11. A great deal of controversy centers round the question whether when an assessment is made on the shareholders of a company as a result of an order under Section 23-A, the company's liability to pay that tax is primary or secondary. It was contended on behalf of Hungerford that that liability is a joint liability of both the company's as well as that of the shareholders. But according to the appellant that liability is primarily that of the shareholders and if the company is compelled to discharge that liability, it is entitled to be reimbursed by its shareholders. Both the trial judge as well as the appellate bench have upheld the contention of Hungerford and have come to the conclusion that when Turner Morrison paid the tax due from Hungerford, it was discharging its own liability under law and that being so, it was not entitled to seek reimbursement from Hungerford.
12. Section 23-A empowers the Income-tax Officer to order in writing if the conditions prescribed in that Section are satisfied that the undistributed portion of the assessable income of a company earned in the previous year as computed for income-tax purposes and reduced by the amount of income-tax and super-tax payable by the company in respect thereof, shall be deemed to have been distributed as dividends amongst the shareholders as on the date of the concerned general meeting. That deemed income has to be assessed in the hands of the shareholders either under Section 23 or under Section 34 of the Indian Income-tax Act, 1922.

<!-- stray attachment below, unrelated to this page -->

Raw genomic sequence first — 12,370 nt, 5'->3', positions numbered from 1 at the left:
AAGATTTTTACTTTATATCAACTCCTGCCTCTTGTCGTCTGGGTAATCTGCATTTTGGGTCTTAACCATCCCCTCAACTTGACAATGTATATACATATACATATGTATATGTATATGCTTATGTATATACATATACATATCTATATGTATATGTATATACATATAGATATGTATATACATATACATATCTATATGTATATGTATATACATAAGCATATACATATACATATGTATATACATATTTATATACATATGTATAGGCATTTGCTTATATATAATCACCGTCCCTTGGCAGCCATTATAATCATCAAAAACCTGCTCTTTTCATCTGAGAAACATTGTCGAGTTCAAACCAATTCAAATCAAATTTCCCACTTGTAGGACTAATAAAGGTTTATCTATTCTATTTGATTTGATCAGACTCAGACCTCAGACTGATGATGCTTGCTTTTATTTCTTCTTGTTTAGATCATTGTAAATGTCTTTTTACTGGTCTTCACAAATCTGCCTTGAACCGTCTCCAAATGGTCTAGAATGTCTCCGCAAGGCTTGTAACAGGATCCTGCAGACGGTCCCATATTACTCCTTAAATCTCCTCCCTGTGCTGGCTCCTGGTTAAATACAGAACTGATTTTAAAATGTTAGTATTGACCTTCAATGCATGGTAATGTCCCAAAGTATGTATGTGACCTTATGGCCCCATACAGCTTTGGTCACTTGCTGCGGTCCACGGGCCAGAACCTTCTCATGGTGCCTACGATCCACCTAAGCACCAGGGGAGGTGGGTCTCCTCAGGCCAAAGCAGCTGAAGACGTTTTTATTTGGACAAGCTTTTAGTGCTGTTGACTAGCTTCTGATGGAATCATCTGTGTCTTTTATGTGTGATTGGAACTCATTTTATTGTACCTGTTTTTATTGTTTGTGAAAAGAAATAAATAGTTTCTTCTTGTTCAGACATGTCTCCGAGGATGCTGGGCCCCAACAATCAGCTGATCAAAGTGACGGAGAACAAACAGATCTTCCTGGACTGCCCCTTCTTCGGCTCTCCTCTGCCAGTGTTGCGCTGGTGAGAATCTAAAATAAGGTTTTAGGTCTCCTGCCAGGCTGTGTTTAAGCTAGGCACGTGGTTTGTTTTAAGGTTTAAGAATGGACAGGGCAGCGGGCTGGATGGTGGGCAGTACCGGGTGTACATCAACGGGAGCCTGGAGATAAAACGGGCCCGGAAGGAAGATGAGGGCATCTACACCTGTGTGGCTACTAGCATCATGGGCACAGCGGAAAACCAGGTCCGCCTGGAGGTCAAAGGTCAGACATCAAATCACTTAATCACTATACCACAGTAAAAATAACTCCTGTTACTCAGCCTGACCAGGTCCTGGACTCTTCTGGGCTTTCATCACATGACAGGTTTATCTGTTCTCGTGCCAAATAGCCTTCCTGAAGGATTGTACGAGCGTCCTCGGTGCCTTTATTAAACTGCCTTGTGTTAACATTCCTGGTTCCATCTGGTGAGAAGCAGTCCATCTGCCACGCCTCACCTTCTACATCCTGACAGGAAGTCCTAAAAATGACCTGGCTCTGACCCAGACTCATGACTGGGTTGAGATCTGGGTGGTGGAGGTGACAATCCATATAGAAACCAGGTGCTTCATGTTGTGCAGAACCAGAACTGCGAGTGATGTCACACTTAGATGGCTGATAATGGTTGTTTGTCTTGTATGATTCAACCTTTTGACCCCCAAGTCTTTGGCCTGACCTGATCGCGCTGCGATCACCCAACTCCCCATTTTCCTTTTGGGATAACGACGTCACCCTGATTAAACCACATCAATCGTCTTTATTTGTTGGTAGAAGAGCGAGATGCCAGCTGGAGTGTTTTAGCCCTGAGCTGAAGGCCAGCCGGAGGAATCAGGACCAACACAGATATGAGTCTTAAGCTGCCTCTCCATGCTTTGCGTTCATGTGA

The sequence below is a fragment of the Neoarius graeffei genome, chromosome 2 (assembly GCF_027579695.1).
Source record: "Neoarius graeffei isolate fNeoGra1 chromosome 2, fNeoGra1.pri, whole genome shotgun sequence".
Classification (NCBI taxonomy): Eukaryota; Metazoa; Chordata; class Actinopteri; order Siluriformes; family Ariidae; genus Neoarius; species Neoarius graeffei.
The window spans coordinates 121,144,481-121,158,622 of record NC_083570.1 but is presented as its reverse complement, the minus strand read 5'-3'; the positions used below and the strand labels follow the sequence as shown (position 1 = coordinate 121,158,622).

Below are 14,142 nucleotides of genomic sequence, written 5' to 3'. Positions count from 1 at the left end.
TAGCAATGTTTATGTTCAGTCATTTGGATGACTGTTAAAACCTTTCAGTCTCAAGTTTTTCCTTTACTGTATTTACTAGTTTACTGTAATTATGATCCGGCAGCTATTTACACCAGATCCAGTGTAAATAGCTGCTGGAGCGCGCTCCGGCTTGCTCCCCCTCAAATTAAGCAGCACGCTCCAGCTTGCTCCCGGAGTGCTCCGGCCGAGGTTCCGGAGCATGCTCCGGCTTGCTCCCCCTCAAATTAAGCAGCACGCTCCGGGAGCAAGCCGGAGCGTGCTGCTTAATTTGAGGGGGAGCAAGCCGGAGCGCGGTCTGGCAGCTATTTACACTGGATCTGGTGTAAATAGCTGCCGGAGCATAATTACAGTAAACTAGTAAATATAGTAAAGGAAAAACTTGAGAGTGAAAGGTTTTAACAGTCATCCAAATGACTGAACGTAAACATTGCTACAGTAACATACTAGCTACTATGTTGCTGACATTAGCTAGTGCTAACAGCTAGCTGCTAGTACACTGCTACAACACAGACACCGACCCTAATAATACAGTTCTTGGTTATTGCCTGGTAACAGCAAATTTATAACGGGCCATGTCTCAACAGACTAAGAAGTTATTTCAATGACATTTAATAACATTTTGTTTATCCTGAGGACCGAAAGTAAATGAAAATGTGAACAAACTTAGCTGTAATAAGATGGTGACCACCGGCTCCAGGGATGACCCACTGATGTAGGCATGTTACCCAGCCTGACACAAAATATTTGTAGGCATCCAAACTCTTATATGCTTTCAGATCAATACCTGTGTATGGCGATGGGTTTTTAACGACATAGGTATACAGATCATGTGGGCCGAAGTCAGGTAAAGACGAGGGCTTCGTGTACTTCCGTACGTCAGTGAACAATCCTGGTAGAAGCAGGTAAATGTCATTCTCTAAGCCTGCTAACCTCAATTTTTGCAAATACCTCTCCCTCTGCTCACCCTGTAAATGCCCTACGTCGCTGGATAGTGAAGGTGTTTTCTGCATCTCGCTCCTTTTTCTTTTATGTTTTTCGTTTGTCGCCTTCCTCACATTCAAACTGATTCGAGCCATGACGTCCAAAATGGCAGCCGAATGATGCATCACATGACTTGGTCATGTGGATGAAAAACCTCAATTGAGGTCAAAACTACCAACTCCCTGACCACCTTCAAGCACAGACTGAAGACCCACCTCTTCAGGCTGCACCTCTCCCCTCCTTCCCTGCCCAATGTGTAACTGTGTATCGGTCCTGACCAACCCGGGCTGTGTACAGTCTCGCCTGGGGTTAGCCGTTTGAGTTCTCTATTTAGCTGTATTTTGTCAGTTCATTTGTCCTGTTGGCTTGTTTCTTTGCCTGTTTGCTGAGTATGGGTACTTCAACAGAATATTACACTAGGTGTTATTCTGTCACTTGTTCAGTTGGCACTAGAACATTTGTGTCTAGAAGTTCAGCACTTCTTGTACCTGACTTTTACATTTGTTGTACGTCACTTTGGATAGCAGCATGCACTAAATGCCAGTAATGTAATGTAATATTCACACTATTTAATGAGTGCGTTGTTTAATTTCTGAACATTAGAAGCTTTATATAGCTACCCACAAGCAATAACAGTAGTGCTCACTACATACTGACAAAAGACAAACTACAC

13. The two provisos to Section 23-A that are important for our present purpose are found in Clauses (ii) and (iii) of Sub-section 2 of Section 23-A Clause (ii) says:
Where the proportionate share of any member of a company in the undistributed profits and gains of the company has been included in his total income under the provisions of Sub-section 1 the tax payable in respect thereof shall be recoverable from the company, if it cannot be recovered from such member.
14. Clause (iii) reads:
Where tax is recoverable from a company under this Sub-section, a notice of demand shall be served upon it in the prescribed form showing the sum so payable, and such company shall be deemed to be the assessee in respect of such sum, for the purposes of Chapter VI.